Leaked BP Memo Compares Employees to Three Little Piggies, Puts Monetary "Value" on Employees Lives
Looks like BP's pipelines aren't their only parts putting bile out into the universe: their press lines aren't exactly secure, either, given that a memo leaked today catches BP red-handedly grossly comparing their business to The Three Little Pigs.
Via Rick Outzen at The Daily Beast, BP's Three Pigs metaphor actually originated with a lawyer actually suing BP over BP worker deaths in a 2005 Texas refinery explosion. The lawyer, Brent Coone, found BP internal notes about housing their employees in explosion-vulnerable structures during the working day. In court, he equated these structures with the pigs' houses, which received objections by BP's lawyers during the trial. Further down the road in discovery, though, he later found this:
What you're looking at is a BP internal document that employs Outzen's metaphor to horrific effect: a cost-benefit analysis made by BP factoring in the chance that a house would need to be blast-proof (small) and the limit they set on building their houses as "justified" by BP workers ($1,000). That's called a profit margin. And the bottom line comes with the expense of an employees life, and the chance that they'll lose it (but more importantly, the money they lose if that chance occurs). And how do you figure that out? You place a value on the worth of a human life. Like this:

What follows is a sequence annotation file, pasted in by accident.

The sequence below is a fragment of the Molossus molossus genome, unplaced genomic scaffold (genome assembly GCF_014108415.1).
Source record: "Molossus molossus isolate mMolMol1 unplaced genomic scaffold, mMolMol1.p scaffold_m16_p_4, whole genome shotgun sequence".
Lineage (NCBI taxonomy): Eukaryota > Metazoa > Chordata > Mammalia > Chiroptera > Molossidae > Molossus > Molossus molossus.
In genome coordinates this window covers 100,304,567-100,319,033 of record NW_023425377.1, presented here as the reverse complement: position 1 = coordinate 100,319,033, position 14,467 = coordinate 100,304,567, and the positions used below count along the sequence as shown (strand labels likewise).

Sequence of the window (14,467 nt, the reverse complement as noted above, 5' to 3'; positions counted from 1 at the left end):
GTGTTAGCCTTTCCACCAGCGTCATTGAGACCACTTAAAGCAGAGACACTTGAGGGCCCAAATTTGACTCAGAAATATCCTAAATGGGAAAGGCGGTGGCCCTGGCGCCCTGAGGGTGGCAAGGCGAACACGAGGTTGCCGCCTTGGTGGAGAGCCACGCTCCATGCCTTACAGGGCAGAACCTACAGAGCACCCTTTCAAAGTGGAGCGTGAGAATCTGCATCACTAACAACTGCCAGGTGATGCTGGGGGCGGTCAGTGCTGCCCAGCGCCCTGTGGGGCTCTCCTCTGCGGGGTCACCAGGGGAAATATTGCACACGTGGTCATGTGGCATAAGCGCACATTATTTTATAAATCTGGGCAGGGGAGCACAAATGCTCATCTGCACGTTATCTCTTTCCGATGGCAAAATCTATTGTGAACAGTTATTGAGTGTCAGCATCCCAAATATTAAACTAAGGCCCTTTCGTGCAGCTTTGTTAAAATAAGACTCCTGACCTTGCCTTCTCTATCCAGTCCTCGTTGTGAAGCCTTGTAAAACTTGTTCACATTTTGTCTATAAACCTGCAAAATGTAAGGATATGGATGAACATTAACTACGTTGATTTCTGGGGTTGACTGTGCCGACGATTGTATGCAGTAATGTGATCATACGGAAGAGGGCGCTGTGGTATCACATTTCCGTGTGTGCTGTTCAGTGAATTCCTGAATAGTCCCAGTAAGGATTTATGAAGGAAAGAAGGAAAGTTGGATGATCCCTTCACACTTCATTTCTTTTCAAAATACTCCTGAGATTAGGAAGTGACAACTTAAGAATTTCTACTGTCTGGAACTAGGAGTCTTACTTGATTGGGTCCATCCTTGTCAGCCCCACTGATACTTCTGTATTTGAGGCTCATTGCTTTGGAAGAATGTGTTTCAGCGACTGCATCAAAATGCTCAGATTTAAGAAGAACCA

Coon says that during the discovery process, he found another email from the BP Risk Management department that showed BP put a value on each worker when making its Three Little Pigs calculation: $10 million per life.
It's basically what a life insurance policy does, except it's a corporation equating a profit margin in the event they fail to keep you from getting killed, which is their responsibility when you're working for them. And what does BP say of this?
A BP spokesman tells The Daily Beast that the company has "fundamentally changed the culture of BP" since the previous disaster, an explosion at a Texas refinery five years ago. But given that a $500,000 valve might have prevented the massive spill that is now threatening to devastate the Gulf of Mexico, one has to wonder.
Outzen nailed it, and not just with an enviable scoop that should be read far and wide: One has to wonder is right, about so many things, on so many levels, with the role BP plays in everyone's lives, and hopefully from here on out, not just the ones they calculate into their controllable cost-to-bottom-line profit margins.
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